The FDA proposed new rules today that would require US food distributors to implement additional measures to combat food-borne illness. The guidelines are aimed at improving food handling in both the agriculture and manufacturing sectors after a series of recent disease outbreaks in peanuts, cantaloupe, cheese, and leafy green vegetables that killed scores of Americans.
Food safety organizations welcomed the new rules after a long delay.
"Under the old rules, we've been reacting to food contaminations after they happened," Ami Gadhia of Consumers Union said in a statement. "The goal here is to prevent deadly outbreaks before people get hurt. We're anxious to dive deep into these proposed rules so we can review and comment on the details."
One rule would require growers, manufacturers and distributors to develop formal plans for preventing contamination, including techniques for cleaning equipment and keeping animals out of crops. Mandatory contingency plans for outbreaks would also be required of businesses, to be approved by the government. The rule would apply to both foreign and domestic suppliers, provided their goods are bound for US consumption.
Another rule proposes enforceable safety standardization in the production and harvesting of produce.
According to the Centers for Disease Control, 3,000 Americans died last year from food-borne illnesses, with an additional 130,000 hospitalized.
In an effort to stave off industry protests Food and Drug Administration officials stressed the rules would be implemented on a risk-based scale, with higher emphasis placed on foods intended to be eaten raw. For example, fresh tomatoes bound for supermarket produce aisles would be held to much stricter standards than beans intended to be cooked and canned.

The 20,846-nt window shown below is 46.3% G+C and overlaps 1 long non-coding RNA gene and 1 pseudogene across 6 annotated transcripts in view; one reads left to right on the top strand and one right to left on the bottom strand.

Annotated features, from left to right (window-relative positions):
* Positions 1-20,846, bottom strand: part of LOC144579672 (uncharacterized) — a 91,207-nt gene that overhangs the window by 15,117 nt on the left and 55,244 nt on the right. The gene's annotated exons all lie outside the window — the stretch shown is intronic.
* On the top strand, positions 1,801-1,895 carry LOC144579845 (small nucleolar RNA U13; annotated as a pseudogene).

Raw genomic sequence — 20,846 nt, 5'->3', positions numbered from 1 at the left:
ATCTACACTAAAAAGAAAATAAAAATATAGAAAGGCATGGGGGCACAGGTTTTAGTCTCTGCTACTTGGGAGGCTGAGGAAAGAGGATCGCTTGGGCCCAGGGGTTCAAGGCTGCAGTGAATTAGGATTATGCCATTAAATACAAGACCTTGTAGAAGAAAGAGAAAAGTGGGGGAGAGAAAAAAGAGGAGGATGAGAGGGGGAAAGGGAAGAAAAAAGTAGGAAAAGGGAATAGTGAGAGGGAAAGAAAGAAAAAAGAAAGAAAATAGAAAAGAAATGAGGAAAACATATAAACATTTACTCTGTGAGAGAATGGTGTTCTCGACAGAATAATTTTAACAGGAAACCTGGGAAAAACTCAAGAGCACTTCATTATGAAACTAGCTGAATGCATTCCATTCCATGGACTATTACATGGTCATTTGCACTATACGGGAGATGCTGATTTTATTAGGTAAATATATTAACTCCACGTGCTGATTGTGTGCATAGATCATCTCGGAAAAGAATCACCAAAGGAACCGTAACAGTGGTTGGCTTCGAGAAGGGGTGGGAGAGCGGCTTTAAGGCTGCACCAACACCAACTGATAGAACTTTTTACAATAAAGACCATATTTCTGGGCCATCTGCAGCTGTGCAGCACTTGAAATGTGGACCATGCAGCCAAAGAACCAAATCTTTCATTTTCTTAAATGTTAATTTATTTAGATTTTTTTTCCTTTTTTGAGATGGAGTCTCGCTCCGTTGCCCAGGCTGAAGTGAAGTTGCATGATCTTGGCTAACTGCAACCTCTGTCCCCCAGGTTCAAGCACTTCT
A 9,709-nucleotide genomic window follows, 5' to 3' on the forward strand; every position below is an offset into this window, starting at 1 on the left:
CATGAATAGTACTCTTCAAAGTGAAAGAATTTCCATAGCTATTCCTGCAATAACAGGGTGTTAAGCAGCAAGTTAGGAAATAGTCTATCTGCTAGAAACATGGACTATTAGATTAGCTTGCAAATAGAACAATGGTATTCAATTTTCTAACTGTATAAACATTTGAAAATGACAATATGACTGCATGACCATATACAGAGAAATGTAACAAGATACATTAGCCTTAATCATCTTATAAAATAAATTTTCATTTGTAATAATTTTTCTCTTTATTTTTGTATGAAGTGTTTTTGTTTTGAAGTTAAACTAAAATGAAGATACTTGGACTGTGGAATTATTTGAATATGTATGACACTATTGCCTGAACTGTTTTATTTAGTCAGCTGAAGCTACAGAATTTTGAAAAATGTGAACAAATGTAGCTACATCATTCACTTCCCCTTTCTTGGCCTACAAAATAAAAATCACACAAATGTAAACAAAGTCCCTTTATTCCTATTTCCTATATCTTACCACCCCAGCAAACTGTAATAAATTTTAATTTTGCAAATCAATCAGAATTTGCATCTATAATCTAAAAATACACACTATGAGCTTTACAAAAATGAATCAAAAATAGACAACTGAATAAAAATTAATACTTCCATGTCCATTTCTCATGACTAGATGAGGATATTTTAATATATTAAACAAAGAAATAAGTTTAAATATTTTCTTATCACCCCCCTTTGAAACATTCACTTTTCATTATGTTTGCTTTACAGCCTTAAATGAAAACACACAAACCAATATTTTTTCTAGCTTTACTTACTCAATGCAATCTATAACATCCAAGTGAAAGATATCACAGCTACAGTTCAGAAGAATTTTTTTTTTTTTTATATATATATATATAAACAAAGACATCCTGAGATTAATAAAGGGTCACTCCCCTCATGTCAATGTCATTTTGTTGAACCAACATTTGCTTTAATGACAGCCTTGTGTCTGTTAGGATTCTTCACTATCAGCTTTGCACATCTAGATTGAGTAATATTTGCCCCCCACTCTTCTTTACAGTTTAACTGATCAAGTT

The FDA estimates it will take roughly a year for the government to move toward implementing the rules, including a 120-day period for public comment. After adoption the largest agriculture businesses will have two years to comply, and small-scale producers will have extensions well beyond that time frame.
Most American food distributors are already in compliance with many of the regulations set out today, but many are voluntary and the government believes stricter enforcement could have prevented deaths from recent highly publicized outbreaks. For example, during the 2011 listeria outbreak in cantaloupes federal investigators found dirty processing equipment and standing pools of old water on the floor of the Colorado farm that produced them. The contaminated produce was linked to 33 deaths.
But these measures are part of the Food Safety Modernization Act, a sweeping series of regulatory changes to the industry that have been tied up in the Obama administration for well over a year. As the first major overhaul of the FDA in decades, President Obama signed the legislation into law with modest Republican support from Congress two years ago to the day, with a one-year deadline to see its first policies put into practice.
Speculation of political motivations at work cropped up during the delays, fueled after the rules were hung-up at the Office of Management and Budget in the review process. Some industry watchers suggest the administration may have sought to deny Republicans an additional talking point during an election year by tabling new proposals.
Pew Research reports there have been 15 major outbreaks regarding FDA-related products since the FSMA was signed into law, resulting in 40 deaths.
The Associated Press contributed to this report.